And the winner of the 2012 Bulwer-Lytton Fiction Contest is Cathy Bryant from Manchester, England for her following scintillating entry:
As he told her that he loved her she gazed into his eyes, wondering, as she noted the infestation of eyelash mites, the tiny deodicids burrowing into his follicles to eat the greasy sebum therein, each female laying up to 25 eggs in a single follicle, causing inflammation, whether the eyes are truly the windows of the soul; and, if so, his soul needed regrouting
The year's Grand Panjandrum’s Special Award went to David Pepper, Hermosa Beach, CA for:
As an ornithologist, George was fascinated by the fact that urine and feces mix in birds’ rectums to form a unified, homogeneous slurry that is expelled through defecation, although eying Greta's face, and sensing the reaction of the congregation, he immediately realized he should have used a different analogy to describe their relationship in his wedding vows.
The annual Bulwer-Lytton Fiction Contest has been organised since 1982 by the English Department at San Jose State University. It's a whimsical literary competition "that challenges entrants to compose the opening sentence to the worst of all possible novels."
The contest (hereafter referred to as the BLFC) was the brainchild (or Rosemary’s baby) of Professor Scott Rice, whose graduate school excavations unearthed the source of the line “It was a dark and stormy night.” Sentenced to write a seminar paper on a minor Victorian novelist, he chose the man with the funny hyphenated name, Edward George Bulwer-Lytton, who was best known for perpetrating The Last Days of Pompeii, Eugene Aram, Rienzi, The Caxtons, The Coming Race, and – not least – Paul Clifford, whose famous opener has been plagiarized repeatedly by the cartoon beagle Snoopy. No less impressively, Lytton coined phrases that have become common parlance in our language: “the pen is mightier than the sword,” “the great unwashed,” and “the almighty dollar” (the latter from The Coming Race, now available from Broadview Press).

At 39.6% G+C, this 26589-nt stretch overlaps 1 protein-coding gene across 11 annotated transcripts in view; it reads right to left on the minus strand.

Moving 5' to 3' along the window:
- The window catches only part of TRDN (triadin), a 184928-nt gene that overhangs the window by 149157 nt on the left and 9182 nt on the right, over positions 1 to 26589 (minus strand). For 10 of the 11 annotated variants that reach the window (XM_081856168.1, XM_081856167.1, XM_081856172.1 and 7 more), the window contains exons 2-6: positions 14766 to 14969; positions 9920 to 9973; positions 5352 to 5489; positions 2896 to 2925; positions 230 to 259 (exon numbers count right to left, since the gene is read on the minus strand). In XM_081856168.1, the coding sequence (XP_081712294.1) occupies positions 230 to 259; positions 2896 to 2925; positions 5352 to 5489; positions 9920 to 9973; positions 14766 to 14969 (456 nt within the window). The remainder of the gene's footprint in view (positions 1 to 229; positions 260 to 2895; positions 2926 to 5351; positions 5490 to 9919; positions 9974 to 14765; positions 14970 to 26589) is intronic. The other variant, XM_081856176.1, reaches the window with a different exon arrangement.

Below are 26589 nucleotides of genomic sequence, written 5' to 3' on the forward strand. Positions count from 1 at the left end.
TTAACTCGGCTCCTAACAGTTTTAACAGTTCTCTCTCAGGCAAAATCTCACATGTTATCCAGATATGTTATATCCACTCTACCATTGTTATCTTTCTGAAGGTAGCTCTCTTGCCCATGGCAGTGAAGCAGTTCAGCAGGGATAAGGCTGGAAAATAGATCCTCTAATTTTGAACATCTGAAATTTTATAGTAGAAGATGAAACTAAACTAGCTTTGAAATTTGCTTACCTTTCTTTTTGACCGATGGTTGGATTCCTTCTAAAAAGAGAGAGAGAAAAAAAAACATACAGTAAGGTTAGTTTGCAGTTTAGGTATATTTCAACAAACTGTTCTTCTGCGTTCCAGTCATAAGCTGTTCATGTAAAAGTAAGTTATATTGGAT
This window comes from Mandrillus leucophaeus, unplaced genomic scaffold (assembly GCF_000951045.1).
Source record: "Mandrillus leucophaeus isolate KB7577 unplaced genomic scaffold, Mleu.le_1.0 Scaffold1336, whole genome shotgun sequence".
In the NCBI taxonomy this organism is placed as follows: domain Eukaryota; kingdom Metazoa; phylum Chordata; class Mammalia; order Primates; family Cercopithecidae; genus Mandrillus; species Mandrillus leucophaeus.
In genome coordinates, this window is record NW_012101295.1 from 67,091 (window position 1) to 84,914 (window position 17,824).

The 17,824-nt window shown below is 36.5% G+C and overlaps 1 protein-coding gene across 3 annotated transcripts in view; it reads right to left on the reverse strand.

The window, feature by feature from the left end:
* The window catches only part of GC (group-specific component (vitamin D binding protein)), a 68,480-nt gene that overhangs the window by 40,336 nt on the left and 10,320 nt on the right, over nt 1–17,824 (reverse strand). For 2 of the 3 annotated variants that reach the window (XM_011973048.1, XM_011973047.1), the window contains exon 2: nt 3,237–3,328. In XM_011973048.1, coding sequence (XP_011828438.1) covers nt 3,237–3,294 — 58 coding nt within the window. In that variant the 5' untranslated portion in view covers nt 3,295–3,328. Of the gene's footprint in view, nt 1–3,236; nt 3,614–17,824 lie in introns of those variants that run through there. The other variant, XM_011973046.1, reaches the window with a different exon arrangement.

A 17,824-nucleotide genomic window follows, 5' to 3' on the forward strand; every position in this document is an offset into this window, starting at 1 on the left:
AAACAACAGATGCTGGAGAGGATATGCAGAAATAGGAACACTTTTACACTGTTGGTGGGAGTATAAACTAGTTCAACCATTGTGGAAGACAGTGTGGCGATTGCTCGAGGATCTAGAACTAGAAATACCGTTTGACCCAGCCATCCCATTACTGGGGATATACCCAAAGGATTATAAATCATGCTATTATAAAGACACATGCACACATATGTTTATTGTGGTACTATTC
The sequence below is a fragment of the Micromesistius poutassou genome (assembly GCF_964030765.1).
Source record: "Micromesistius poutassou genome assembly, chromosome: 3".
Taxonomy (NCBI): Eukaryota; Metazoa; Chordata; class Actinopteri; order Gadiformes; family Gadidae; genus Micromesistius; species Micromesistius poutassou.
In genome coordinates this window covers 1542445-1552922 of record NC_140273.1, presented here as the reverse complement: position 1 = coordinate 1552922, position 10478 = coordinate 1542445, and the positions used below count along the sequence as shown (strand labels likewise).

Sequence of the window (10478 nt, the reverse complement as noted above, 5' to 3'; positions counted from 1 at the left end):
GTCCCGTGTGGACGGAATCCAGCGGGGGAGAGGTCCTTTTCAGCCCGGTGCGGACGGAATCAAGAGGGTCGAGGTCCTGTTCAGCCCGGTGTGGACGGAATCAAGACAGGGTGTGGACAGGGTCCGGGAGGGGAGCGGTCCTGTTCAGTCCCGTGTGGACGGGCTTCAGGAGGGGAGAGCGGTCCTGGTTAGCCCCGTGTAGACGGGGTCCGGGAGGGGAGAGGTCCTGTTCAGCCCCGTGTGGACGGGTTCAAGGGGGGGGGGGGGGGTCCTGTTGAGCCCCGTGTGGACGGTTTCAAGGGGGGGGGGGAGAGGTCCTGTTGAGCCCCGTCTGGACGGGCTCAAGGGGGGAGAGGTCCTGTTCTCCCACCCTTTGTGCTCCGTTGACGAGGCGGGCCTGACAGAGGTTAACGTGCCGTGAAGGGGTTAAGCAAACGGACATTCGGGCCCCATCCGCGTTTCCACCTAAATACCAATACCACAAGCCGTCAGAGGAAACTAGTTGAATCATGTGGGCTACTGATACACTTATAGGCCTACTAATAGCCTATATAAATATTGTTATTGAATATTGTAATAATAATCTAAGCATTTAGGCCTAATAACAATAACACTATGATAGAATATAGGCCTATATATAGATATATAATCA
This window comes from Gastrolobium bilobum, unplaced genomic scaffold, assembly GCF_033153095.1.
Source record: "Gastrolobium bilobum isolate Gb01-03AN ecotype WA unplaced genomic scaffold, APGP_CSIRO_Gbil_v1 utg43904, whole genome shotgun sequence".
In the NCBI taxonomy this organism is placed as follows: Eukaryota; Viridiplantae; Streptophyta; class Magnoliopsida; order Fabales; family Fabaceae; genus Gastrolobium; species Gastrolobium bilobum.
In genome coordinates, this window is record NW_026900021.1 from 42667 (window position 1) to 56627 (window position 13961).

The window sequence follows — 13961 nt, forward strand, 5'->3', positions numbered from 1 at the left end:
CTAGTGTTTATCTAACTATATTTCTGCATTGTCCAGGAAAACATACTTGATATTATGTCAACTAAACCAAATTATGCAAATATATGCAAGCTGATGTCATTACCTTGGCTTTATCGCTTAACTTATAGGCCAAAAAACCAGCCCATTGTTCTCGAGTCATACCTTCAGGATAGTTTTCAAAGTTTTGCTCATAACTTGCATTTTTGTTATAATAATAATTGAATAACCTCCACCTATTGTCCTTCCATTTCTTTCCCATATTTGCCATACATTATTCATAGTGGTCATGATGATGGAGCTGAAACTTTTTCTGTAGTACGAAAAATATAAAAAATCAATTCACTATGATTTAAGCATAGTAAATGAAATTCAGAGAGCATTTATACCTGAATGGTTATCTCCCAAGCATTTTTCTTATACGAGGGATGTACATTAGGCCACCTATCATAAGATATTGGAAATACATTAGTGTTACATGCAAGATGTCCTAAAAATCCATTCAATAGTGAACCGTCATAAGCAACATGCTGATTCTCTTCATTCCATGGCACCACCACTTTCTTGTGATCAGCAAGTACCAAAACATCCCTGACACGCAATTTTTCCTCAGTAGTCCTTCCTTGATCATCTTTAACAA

Conscripted numerous times to be a judge in writing contests that were, in effect, bad writing contests but with prolix, overlong, and generally lengthy submissions, he struck upon the idea of holding a competition that would be honest and – best of all – invite brief entries. Furthermore, it had the ancillary advantage of one day allowing him to write about himself in the third person.
Some other winners from this year's awards:
Adventure category: Greg Homer, Placerville, CA:
The stifling atmosphere inside the Pink Dolphin Bar in the upper Amazon Basin carried barely enough oxygen for a man to survive – humid and thick the air was and full of little flying bugs, making the simple act of breathing like trying to suck hot Campbell’s Bean with Bacon soup through a paper straw.
Children’s Literature category: David S Nelson, Falls Church, VA:
He swaggered into the room (in which he was now the “smartest guy”) with a certain Wikipedic insouciance, and without skipping a beat made a beeline towards Dorothy, busting right through her knot of admirers, and she threw her arms around him and gave him a passionate though slightly tickly kiss, moaning softly, “Oooohh, Scarecrow!” —
Crime category: Sue Fondrie, Appleton, WI:
She slinked through my door wearing a dress that looked like it had been painted on … not with good paint, like Behr or Sherwin-Williams, but with that watered-down stuff that bubbles up right away if you don’t prime the surface before you slap it on, and – just like that cheap paint – the dress needed two more coats to cover her.
Purple Prose category: Guy Foisy, Orleans, Ontario:
William, his senses roused by a warm fetid breeze, hoped it was an early spring’s equinoxal thaw causing rivers to swell like the blood-engorged gumlines of gingivitis, loosening winter’s plaque, exposing decay, and allowing the seasonal pot-pouris of Mother Nature’s morning breath to permeate the surrounding ether, but then he awoke to the unrelenting waves of his wife’s halitosis. —
Vile Puns category: Amy Torchinsky, Greensboro, NC
Though they were merely strangers on a train, as she looked North by Northwest though the rear window, Marnie knew beyond a shadow of a doubt the trouble with Harry was that he was a psycho – his left and right hand middle fingers (formerly extended in the birds position) were menacingly twisting a rope in the form of a noose; certain of her impending death as surely as she could dial M for Murder, she was overcome by intense vertigo.
Check out the full list of this year's winners and other dishonourable mentions